East to see keenest fights, say observers

WP expected to zero in on 4-member East Coast GRC and the new Fengshan SMC

A People's Action Party supporter carrying the party flag at its rally for East Coast GRC at Bedok Stadium on May 1, 2011.
A People's Action Party supporter carrying the party flag at its rally for East Coast GRC at Bedok Stadium on May 1, 2011. PHOTO: ST FILE

With the new electoral boundaries, the battles in the eastern part of Singapore will be even more keenly fought, said political observers.

They foresee the Workers' Party (WP) zeroing in once more on East Coast GRC - which has been trimmed from a five-man constituency to a four-man one - as well as the new single-member constituency (SMC) that has been carved out of it. The observers also declared that the electoral boundary changes, made public yesterday, are fair and did not surprise them.

Said political scientist Derek da Cunha: "The excitement in the coming election will clearly be centred on the eastern part of the island."

Citing the new Fengshan SMC, the analysts pointed out that it was part of East Coast GRC where the People's Action Party (PAP) won a hard-fought battle against the WP in the 2011 General Election.

The PAP got 54.8 per cent of the vote, its lowest vote share among all the GRCs it won.

Said Dr Lam Peng Er of the East Asian Institute: "I don't think it's a done deal that the ruling party will capture the Fengshan seat. It's up to voters. East Coast is one of the WP's relatively strong areas."

Both Dr Lam and Singapore Management University (SMU) associate professor of law Eugene Tan said former transport minister Raymond Lim, who is the MP for the Fengshan ward, is unlikely to be fielded again.

As for the new four-MP East Coast GRC, Dr Lam is predicting a "battle royale'' and added: "Some people are stepping down, so it's up for grabs."

Sengkang West SMC, which is close to WP-held Punggol East, is another site set for a keen fight.

The PAP won Sengkang West with 58.1 per cent of the vote in 2011 and since then, the WP has become increasingly active there.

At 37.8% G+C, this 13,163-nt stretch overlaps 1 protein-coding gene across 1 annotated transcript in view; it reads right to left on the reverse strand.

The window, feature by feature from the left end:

The move is in line with its strategy not to spread itself thin but to focus on the east in the hope that "the east will be blue", Dr Lam said, referring to the WP's colour. He also noted the party's "modest goal in having a credible voice in Parliament rather than forming the government".

The boundary changes were largely viewed as fair by the analysts.

Said National University of Singapore (NUS) sociologist Tan Ern Ser: "Looking at the report alone, it does come across as adopting a reasonable, rational basis for the boundary changes. The opposition WP-held constituencies are left untouched."

They are Aljunied GRC, and Hougang and Punggol East SMCs.

Also left intact is Potong Pasir SMC, won by the PAP in the 2011 election but long held by veteran politician Chiam See Tong of the Singapore People's Party.

Said NUS political scientist Hussin Mutalib: "What many had guessed would happen - that the Government would redraw the GRCs such that the opposition would not only be caught by surprise but be severely disadvantaged - didn't materialise.

"In this sense, probable accusations of bias and unfairness will be muted."

The analysts also feel the opposition parties will find it easier to field teams, with the number of four-member GRCs raised to six, from two in 2011.

But opposition teams would cry foul over the redrawing of the boundaries of Moulmein-Kallang GRC and Joo Chiat SMC, they added.

Said NUS' Prof Tan: "If they had previously 'done well', that is above 40 per cent of the vote, they would consider it unfair."

Moulmein-Kallang GRC, which the PAP won with 58.6 per cent of the vote, has been split between the nearby GRCs of Bishan-Toa Payoh, Holland-Bukit Timah, Jalan Besar and Tanjong Pagar.

Joo Chiat SMC, made up of private homes and which the PAP won with a slim margin of 51 per cent of the vote, has been absorbed into Marine Parade GRC.

SMU's Prof Tan, who is a former Nominated MP, said the move of Joo Chiat, long left as an SMC, into a GRC could be perceived as unfair and for this reason, the committee should explain in greater detail why the electoral boundaries were changed.

"When you don't explain the reasons behind changes, it gives rise to speculation that the changes are gerrymandering.

"But if you give your reasons, people will be willing to take them in good faith," he said.

•Additional reporting by Choo Yun Ting

A version of this article appeared in the print edition of The Straits Times on July 25, 2015, with the headline 'East to see keenest fights, say observers'. Print Edition | Subscribe